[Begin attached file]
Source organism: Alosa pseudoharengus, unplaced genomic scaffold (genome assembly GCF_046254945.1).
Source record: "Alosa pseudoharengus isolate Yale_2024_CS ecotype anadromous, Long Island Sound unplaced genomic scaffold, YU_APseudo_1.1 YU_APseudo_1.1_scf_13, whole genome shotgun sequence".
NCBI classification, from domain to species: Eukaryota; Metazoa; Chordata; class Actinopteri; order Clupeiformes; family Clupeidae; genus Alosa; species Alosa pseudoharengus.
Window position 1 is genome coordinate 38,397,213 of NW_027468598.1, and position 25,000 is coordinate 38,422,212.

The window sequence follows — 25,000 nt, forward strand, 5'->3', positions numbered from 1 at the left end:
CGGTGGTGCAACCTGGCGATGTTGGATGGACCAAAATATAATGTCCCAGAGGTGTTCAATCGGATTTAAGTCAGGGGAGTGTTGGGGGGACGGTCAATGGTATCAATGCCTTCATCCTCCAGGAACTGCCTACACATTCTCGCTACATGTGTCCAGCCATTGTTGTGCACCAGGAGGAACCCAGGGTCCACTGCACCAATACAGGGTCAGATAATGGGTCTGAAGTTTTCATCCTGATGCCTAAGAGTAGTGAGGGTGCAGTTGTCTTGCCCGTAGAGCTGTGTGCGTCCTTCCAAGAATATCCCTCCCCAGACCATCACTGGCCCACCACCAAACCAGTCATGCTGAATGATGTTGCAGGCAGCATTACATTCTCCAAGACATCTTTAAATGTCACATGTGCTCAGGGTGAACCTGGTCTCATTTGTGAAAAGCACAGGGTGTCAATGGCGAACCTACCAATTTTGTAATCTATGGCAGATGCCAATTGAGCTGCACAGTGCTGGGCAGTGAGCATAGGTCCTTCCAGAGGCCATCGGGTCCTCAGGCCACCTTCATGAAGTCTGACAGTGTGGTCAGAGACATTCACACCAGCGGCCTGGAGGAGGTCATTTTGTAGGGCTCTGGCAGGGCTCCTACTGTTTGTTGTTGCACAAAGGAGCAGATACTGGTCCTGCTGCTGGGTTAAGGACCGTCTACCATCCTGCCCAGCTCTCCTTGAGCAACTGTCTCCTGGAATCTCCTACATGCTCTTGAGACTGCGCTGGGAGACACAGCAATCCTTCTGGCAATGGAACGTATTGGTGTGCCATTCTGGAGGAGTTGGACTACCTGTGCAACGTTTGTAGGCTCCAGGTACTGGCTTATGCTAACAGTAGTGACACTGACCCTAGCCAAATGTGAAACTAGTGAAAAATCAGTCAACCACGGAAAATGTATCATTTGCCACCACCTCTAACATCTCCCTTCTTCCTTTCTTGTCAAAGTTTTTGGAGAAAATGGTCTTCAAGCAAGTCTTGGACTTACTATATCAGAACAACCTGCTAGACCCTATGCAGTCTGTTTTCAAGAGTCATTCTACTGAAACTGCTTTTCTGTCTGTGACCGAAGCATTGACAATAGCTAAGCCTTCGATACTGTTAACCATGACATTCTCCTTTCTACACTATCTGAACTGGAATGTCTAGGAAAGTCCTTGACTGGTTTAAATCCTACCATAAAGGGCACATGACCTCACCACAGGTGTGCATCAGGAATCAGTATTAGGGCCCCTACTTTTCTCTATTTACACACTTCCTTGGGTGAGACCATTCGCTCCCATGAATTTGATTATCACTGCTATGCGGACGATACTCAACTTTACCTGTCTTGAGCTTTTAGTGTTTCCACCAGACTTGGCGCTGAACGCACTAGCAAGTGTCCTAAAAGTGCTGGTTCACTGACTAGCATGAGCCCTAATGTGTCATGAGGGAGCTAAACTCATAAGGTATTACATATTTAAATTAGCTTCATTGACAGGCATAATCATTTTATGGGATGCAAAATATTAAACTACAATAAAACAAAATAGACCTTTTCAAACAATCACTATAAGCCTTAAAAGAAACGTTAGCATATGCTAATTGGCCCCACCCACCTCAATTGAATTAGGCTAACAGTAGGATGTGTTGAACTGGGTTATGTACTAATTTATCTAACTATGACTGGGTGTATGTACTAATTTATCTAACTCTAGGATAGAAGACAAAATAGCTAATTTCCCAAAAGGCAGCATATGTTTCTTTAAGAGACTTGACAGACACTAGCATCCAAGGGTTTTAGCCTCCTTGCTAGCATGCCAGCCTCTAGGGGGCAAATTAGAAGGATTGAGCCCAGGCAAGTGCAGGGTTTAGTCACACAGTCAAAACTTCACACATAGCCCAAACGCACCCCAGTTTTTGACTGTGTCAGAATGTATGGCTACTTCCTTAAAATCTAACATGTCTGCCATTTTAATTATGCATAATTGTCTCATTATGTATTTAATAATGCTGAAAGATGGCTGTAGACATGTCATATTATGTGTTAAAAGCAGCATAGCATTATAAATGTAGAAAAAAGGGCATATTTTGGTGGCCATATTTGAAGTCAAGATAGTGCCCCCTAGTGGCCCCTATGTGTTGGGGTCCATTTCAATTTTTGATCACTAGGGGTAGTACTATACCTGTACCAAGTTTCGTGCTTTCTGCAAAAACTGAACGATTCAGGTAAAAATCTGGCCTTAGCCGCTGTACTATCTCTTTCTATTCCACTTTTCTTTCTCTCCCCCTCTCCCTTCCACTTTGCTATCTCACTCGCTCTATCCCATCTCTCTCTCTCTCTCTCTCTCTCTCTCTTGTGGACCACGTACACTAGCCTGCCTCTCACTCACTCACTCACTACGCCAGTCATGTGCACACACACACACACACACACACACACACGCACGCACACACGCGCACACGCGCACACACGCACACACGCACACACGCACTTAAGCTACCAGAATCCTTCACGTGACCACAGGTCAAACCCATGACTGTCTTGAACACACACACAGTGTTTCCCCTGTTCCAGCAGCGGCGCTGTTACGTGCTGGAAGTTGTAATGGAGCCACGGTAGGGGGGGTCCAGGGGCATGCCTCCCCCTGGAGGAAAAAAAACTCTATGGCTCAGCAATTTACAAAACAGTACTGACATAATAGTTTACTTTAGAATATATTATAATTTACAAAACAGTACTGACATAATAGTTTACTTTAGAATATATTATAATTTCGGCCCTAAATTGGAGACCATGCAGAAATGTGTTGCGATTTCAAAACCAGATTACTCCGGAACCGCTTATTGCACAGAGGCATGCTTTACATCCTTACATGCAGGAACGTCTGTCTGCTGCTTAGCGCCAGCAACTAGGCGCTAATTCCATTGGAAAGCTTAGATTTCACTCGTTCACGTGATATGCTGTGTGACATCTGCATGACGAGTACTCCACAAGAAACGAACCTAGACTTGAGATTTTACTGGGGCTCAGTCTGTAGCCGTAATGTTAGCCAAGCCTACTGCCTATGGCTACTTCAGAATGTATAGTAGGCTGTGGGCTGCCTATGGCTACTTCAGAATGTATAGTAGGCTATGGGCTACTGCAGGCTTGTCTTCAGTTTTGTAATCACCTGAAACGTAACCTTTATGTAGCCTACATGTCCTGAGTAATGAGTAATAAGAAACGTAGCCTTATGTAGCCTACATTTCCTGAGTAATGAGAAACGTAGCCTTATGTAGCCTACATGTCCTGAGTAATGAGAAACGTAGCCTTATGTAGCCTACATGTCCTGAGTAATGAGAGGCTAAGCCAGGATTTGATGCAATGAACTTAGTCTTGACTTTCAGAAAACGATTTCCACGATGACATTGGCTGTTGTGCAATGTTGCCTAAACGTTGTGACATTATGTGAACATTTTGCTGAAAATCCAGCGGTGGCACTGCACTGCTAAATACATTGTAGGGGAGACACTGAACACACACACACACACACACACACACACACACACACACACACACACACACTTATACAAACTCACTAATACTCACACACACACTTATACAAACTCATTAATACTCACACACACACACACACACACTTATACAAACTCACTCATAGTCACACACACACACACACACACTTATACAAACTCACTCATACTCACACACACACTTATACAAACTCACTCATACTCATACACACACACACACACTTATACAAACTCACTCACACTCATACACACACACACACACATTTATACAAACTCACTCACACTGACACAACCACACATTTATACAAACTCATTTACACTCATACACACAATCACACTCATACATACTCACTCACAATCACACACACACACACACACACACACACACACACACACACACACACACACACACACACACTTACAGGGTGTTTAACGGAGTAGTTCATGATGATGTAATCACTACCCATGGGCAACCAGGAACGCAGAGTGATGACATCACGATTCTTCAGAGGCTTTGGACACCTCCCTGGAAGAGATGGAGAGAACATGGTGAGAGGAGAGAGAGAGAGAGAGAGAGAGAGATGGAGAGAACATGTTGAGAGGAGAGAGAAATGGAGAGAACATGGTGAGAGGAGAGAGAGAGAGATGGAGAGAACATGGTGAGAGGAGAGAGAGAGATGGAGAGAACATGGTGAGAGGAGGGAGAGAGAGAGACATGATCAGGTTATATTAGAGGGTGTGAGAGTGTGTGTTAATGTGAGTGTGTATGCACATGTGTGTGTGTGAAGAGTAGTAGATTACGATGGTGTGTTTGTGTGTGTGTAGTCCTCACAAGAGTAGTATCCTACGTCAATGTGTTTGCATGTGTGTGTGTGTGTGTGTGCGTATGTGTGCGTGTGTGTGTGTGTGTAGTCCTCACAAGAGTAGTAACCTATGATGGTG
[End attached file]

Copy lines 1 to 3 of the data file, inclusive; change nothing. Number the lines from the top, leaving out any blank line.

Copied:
Source organism: Alosa pseudoharengus, unplaced genomic scaffold (genome assembly GCF_046254945.1).
Source record: "Alosa pseudoharengus isolate Yale_2024_CS ecotype anadromous, Long Island Sound unplaced genomic scaffold, YU_APseudo_1.1 YU_APseudo_1.1_scf_13, whole genome shotgun sequence".
NCBI classification, from domain to species: Eukaryota; Metazoa; Chordata; class Actinopteri; order Clupeiformes; family Clupeidae; genus Alosa; species Alosa pseudoharengus.